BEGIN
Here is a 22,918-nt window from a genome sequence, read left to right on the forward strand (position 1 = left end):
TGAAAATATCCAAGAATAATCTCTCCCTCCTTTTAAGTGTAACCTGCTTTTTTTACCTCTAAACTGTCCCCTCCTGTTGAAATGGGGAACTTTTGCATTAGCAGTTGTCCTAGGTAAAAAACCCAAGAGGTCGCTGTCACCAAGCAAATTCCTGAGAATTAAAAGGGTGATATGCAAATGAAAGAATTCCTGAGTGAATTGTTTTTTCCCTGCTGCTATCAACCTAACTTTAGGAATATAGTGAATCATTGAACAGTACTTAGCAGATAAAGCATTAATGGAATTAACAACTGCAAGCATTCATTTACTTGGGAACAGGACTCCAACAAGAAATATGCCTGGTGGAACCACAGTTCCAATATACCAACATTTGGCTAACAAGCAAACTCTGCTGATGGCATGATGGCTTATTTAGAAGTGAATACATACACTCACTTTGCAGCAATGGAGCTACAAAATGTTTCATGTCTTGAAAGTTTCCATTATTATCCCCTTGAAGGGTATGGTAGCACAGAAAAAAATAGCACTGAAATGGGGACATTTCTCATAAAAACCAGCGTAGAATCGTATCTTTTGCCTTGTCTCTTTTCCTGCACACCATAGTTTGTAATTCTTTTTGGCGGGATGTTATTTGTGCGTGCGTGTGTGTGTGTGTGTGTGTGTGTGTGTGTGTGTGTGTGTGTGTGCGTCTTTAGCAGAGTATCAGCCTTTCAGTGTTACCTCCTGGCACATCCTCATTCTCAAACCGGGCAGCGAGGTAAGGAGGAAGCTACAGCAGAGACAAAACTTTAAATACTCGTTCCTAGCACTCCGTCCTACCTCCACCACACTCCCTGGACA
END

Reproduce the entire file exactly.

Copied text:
Here is a 22,918-nt window from a genome sequence, read left to right on the forward strand (position 1 = left end):
TGAAAATATCCAAGAATAATCTCTCCCTCCTTTTAAGTGTAACCTGCTTTTTTTACCTCTAAACTGTCCCCTCCTGTTGAAATGGGGAACTTTTGCATTAGCAGTTGTCCTAGGTAAAAAACCCAAGAGGTCGCTGTCACCAAGCAAATTCCTGAGAATTAAAAGGGTGATATGCAAATGAAAGAATTCCTGAGTGAATTGTTTTTTCCCTGCTGCTATCAACCTAACTTTAGGAATATAGTGAATCATTGAACAGTACTTAGCAGATAAAGCATTAATGGAATTAACAACTGCAAGCATTCATTTACTTGGGAACAGGACTCCAACAAGAAATATGCCTGGTGGAACCACAGTTCCAATATACCAACATTTGGCTAACAAGCAAACTCTGCTGATGGCATGATGGCTTATTTAGAAGTGAATACATACACTCACTTTGCAGCAATGGAGCTACAAAATGTTTCATGTCTTGAAAGTTTCCATTATTATCCCCTTGAAGGGTATGGTAGCACAGAAAAAAATAGCACTGAAATGGGGACATTTCTCATAAAAACCAGCGTAGAATCGTATCTTTTGCCTTGTCTCTTTTCCTGCACACCATAGTTTGTAATTCTTTTTGGCGGGATGTTATTTGTGCGTGCGTGTGTGTGTGTGTGTGTGTGTGTGTGTGTGTGTGTGTGTGTGTGCGTCTTTAGCAGAGTATCAGCCTTTCAGTGTTACCTCCTGGCACATCCTCATTCTCAAACCGGGCAGCGAGGTAAGGAGGAAGCTACAGCAGAGACAAAACTTTAAATACTCGTTCCTAGCACTCCGTCCTACCTCCACCACACTCCCTGGACA